Meet 23-year-old Danny MacAskill of Edinburgh, Scotland. He is, as one commentator put it, ridonkulously talented. The sheer creativity is off the charts. (Who else would do the ride-atop-the-spiky fence thing?)
What’s cooler is to think about how MacAskill built those circuits.
We’re seeing the result of 12 years of hard, deep practice (see this BBC article for details). MacAskill practiced several hours each day (10,000 hours, anyone?). Most of all, however, this kid is extremely skilled at persistence.
That sounds weird–to be skilled at persistence. But consider this: for the opening trick–the ride along the spiky fence–MacAskill practiced for eight hours before he got it right. Eight hours.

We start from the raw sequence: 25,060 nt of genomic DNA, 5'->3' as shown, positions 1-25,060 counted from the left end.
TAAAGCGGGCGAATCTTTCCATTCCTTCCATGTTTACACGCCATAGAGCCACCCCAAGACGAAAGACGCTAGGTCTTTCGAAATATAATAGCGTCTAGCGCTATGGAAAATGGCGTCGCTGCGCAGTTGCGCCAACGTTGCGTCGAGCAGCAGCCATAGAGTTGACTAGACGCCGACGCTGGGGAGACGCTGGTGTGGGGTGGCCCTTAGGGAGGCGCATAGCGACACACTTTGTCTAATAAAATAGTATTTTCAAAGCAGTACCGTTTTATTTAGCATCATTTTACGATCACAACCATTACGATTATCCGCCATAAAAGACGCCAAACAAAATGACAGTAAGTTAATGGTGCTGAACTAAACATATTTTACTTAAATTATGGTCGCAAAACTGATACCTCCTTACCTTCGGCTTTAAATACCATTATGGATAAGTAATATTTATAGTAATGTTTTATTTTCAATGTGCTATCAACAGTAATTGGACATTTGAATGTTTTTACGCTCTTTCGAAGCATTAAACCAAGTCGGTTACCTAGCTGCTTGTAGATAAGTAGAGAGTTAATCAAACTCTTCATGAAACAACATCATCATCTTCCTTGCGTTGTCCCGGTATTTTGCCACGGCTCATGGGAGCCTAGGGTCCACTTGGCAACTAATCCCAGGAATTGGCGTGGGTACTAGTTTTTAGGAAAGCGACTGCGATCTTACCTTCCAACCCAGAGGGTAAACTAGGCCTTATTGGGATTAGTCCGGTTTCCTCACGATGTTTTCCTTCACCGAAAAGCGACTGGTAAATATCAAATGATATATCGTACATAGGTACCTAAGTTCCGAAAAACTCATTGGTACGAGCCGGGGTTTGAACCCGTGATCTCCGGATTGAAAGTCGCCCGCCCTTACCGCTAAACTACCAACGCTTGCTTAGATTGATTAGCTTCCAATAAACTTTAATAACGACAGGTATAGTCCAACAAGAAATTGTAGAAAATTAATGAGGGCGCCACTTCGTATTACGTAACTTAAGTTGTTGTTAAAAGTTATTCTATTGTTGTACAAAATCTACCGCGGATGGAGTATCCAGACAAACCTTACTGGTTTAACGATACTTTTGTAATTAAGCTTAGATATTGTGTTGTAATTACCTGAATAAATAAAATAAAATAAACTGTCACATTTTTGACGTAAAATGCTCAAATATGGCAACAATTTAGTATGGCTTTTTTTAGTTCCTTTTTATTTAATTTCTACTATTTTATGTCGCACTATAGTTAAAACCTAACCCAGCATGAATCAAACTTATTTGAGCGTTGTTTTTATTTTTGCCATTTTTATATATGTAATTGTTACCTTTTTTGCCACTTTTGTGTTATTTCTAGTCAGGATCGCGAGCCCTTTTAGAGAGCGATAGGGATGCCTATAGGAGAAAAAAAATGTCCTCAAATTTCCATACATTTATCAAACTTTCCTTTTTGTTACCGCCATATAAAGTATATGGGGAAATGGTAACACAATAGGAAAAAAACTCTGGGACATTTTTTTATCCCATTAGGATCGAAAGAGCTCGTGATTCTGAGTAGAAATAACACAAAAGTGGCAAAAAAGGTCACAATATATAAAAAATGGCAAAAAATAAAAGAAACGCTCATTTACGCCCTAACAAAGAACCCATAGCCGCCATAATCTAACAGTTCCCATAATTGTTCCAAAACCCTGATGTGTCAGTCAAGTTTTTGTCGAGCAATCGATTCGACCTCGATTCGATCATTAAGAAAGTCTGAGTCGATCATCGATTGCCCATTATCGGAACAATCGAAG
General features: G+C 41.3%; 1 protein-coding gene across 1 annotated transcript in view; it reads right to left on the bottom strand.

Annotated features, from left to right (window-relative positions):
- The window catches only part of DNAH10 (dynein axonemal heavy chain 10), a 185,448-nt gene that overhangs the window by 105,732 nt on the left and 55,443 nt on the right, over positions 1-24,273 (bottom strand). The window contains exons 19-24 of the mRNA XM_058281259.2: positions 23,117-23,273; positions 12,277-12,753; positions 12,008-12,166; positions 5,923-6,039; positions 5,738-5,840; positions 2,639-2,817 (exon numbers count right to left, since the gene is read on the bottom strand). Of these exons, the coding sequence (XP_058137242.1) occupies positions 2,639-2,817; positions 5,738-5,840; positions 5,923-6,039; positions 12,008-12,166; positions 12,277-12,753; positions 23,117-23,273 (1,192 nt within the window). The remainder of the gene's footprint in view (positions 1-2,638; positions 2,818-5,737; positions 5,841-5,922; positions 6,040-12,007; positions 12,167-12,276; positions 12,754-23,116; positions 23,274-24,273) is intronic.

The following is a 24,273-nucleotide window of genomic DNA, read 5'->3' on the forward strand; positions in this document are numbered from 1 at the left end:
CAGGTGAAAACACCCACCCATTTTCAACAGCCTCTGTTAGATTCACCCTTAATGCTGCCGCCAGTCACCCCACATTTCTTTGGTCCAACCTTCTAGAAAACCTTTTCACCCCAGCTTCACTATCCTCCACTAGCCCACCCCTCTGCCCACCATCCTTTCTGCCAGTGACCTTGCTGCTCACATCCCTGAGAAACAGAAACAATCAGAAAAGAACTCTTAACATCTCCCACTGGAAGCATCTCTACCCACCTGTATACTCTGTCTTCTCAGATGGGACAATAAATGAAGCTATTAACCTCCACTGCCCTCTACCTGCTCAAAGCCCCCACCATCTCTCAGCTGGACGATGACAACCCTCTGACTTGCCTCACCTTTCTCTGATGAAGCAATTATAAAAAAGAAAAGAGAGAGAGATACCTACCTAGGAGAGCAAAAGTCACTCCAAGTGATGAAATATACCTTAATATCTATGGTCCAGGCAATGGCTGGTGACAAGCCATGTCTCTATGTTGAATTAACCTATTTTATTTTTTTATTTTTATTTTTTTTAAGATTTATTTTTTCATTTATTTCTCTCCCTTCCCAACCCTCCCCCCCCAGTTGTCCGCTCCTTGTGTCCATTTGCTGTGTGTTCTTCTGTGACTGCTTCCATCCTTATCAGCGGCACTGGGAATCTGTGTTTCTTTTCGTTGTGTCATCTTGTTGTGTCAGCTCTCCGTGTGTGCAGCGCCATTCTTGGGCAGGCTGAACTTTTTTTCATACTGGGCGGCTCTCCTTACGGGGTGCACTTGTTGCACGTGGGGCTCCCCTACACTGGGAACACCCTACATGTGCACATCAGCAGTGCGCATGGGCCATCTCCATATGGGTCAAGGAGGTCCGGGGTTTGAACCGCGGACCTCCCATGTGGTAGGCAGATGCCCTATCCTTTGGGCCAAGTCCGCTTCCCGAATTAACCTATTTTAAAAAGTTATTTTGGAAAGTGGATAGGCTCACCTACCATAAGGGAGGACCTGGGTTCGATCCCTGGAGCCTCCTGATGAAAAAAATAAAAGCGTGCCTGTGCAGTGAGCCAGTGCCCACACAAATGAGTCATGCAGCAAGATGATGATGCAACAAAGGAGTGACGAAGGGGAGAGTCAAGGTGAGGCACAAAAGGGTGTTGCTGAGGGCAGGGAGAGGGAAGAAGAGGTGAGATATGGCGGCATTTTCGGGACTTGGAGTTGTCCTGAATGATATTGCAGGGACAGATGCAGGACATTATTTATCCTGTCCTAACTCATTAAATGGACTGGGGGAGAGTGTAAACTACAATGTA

How many people would do that? You’d think after seven hours and 45 minutes, most of us might have said, “You know, this one might not be possible after all.”) Persistence is a skill circuit like any other–one that MacAskill has practiced a lot.
This reminds me of the time I was about seven and my brothers and I built a plywood jump at the bottom of our driveway. I had a red Schwinn with a sparkly silver seat–hot stuff. The first jump I caught maybe four whole inches of air, and was pretty sure I was going to be the next Evel Knievel. The second jump I biffed pretty bad, nearly got hit by a car, and then we decided to play in the backyard instead. Persistently, I’m sure.